A New Report Says:
Over 50% of Face Paint and Cosmetics Marketed to Kids Are Toxic
You would’t knowingly paint your kids’ faces with questionable chemicals and heavy metals, right? Yet, that might be what you end up doing if you buy standard Halloween face paint and other kid-oriented cosmetics, says a new report.
The report on toxic Halloween face paint is called Pretty Scary 2: Unmasking Toxic Chemicals in Kids’ Makeup. It reveals that more than 50 percent of face paints and cosmetics marketed to kids contains at least one ingredient or contaminant linked to hormone disruption, developmental delays, learning difficulties, or cancer.
The report, issued by the Breast Cancer Fund and its Campaign for Safe Cosmetics, is based on research and lab testing done on 187 cosmetic products marketed to kids. Among the harmful ingredients found in these products are lead, cadmium, styrene, formaldehyde and volatile organic compounds (VOCs) like benzene and toluene.
“The presence of both lead and cadmium in kids’ products is dangerously concerning,” report the researchers. “The strong association of lead with neurological and intellectual impairments has led the Centers for Disease Control and Prevention to declare there is no safe blood level of lead.”
Among the products that were contaminated with VOCs were Disney Frog Lip Gloss, Disney Frozen stick-on nails, Disney Princess Lip Gloss, Hershey’s Reese’s lip balm, Hershey’s Bubble Gum lip balm, Minions Nail Polish Pink, the Batman Party Makeup Set, and the Killer Clown Makeup Kit.
Most of these products are commonly sold at big-box stores along with Halloween costumes and candy. Some of the VOCs researchers detected in them are associated with serious long-term health concerns, such as breast cancer and hormonal irregularities. In all cases, the concentrations of VOCs in kids’ products were significantly higher than the limits EPA has set for drinking water.
That’s particularly significant because “children are highly vulnerable to the effects of toxic chemicals during critical windows of development,” say the researchers. Plus, kids might use face paint and other make-up all year round—they could have multiple exposures over time.
Most people assume the U.S. Food and Drug Administration (FDA) regulates cosmetics and personal care products in the same way it does food and drugs to assure safety.
In fact, cosmetics are one of the least regulated consumer products on the market today, the researchers report. In addition, existing cosmetic safety law is over 75 years old and provides the FDA “with virtually no statutory power to perform even the most rudimentary functions to ensure the safety of an estimated $71 billion cosmetic industry.”
The ingredients in cosmetic products sold via the Internet—a primary source of shopping for tweens, teenagers and their busy parents—don’t actually have to be labeled, say the report’s authors. Neither do the ingredients in fragrance, even though 40% of the cosmetics and personal care products on the market today contain fragrance, a catch-all term for compounds that might consist of hundreds of chemicals—including known carcinogens, hormone-disruptors and other toxic offenders.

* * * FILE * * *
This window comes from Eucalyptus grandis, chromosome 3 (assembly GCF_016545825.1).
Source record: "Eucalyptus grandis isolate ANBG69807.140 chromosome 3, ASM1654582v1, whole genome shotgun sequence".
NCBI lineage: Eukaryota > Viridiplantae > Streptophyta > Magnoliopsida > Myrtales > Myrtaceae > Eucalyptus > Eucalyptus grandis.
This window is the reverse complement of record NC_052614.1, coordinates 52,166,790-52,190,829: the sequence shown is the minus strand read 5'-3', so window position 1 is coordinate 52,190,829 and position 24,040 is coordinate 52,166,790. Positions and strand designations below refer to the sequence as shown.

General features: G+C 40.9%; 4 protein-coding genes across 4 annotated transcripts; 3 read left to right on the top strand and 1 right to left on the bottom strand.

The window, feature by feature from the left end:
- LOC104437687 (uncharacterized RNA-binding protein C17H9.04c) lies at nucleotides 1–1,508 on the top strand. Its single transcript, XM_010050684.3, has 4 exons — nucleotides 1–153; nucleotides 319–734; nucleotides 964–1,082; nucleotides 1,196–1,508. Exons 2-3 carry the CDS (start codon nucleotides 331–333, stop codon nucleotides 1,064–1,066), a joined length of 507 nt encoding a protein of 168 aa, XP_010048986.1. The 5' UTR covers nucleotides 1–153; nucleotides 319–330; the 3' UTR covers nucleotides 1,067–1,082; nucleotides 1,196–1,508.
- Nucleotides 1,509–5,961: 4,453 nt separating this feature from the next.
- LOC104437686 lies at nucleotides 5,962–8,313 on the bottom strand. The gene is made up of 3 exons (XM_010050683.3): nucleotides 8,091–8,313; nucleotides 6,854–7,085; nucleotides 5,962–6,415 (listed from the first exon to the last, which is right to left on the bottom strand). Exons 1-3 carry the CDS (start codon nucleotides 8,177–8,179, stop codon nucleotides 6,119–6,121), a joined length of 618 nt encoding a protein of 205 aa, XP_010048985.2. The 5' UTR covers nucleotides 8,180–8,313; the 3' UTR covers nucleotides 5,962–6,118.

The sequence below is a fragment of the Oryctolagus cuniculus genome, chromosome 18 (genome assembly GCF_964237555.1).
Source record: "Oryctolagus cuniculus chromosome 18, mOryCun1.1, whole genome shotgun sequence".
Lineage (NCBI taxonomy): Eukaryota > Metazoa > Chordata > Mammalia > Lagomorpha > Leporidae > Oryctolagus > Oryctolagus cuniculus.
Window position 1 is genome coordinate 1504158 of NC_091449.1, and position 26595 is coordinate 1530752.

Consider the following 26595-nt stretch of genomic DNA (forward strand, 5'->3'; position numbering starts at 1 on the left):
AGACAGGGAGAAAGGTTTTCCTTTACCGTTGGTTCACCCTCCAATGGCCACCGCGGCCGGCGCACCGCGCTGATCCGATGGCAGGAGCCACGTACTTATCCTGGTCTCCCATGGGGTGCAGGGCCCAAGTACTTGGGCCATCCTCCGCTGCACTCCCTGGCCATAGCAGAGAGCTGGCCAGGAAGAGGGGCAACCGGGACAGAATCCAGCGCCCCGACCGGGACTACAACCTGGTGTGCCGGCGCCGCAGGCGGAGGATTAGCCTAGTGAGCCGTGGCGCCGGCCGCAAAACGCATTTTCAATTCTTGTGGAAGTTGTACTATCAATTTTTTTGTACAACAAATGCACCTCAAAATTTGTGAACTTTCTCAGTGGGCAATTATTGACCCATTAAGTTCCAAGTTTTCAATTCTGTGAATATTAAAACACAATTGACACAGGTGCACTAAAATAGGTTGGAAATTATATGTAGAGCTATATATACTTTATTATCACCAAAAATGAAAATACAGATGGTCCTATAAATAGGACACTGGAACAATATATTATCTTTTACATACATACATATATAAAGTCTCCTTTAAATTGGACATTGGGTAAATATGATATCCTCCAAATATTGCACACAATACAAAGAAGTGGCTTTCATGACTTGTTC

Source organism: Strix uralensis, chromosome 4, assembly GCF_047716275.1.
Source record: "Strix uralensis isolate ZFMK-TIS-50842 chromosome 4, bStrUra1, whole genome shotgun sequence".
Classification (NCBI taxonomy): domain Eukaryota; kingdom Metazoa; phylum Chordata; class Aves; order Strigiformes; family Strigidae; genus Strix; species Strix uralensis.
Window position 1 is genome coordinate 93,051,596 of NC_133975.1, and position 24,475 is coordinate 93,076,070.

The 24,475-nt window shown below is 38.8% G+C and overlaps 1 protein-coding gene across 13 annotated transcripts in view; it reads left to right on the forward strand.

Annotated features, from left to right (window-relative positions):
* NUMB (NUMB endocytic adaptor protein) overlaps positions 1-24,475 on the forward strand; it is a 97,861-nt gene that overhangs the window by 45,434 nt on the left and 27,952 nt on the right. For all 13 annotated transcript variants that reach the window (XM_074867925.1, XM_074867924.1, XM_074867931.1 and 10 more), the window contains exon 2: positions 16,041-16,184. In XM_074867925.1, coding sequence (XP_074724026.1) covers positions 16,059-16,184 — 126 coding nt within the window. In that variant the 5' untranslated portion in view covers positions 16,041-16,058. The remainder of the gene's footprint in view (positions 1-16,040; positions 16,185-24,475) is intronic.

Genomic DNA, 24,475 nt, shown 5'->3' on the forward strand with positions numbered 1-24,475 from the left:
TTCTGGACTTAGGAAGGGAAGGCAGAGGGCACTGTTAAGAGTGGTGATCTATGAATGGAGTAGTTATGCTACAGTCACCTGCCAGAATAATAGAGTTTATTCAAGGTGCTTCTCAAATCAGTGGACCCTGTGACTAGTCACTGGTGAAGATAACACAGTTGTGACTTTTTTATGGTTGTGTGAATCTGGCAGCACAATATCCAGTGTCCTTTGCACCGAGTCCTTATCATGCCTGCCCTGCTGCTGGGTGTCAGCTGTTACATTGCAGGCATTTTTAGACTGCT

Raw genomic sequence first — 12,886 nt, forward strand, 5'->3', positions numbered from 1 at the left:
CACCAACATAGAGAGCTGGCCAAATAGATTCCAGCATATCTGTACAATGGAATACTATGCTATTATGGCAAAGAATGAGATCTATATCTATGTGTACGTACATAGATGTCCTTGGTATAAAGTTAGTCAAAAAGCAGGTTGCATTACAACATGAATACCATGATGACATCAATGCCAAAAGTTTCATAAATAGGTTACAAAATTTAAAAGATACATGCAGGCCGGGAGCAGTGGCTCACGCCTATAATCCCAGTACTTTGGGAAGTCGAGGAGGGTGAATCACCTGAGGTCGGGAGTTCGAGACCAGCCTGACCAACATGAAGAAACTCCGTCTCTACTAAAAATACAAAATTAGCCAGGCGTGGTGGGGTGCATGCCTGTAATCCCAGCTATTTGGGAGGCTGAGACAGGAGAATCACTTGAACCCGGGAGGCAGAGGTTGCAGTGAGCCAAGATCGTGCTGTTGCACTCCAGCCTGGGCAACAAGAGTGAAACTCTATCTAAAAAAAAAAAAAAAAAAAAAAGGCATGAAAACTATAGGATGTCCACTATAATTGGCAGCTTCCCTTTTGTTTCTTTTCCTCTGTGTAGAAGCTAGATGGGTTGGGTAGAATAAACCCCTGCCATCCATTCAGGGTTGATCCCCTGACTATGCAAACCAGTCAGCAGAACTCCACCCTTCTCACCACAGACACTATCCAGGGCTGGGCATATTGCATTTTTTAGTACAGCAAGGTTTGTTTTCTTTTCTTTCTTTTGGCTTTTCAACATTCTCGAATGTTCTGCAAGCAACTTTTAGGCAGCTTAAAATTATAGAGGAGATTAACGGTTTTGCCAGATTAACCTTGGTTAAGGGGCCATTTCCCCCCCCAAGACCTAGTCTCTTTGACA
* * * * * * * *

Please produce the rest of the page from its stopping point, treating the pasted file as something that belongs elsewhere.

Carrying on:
Breast Cancer Action Fund is working to get the federal government to update its regulations on cosmetics to protect kids. It’s also encouraging manufacturers to eliminate chemicals in their products that are linked to cancer, birth defects, developmental harm and other health concerns.
How to Keep Kids Safe From Toxic Halloween Face Paint
In addition to encouraging lawmakers to protect kids legislatively, here’s how you can keep your kids safe.
- Practice the Precautionary Principle, which advocates that it’s better to be safe than sorry. Skipping face paint and cosmetics aimed at kids is the best way to make sure they won’t be exposed to the chemicals identified in the Pretty Scary report.
Get your kids Halloween masks rather than paint their faces. Just be sure the masks only cover the eyes or the chin, not the nose or mouth. Kids can still have fun creating a great costume, but they won’t be breathing in any chemicals from paints that might be applied to the mask.
- Use stick-on tattoos that are easy to remove. Again, don’t apply them around the nose or mouth.
- Favor organic, plant-based cosmetics like powdered eye shadow, eyebrow pencil, bronzer, and blush. Have your child cover her mouth and nose if you’re brushing on any powders that could be easily inhaled.
- Avoid gluing on false eyelashes. Instead draw them on with an organic-based eyebrow pencil.
- Use plant-based, organic lipstick and unflavored lip balm. Avoid lip balms that supposedly taste like candy, since all the kids will do is lick them off!
- Skip perfume or other fragrances. Kids will be running around outside and no one will care what they smell like, anyway!
- Avoid products that boast that they soak into the skin. That’s not what kids need!
- Wash off the make-up as soon as the kids get home. Make sure they don’t fall asleep wearing it.
By the way, if you already have face paint at home for your kids, you could try reading the label to see what it contains. Toss or return the product if the ingredients include benzophenones, BHT, ethoxylated ingredients, formaldehyde, fragrance, mineral oil, parabens, petrolatum, silica, styrene compounds, and talc.
Keep in mind that dangerous heavy metals like lead and cadmium won’t show up in the ingredients list, since they can only be detected in a lab.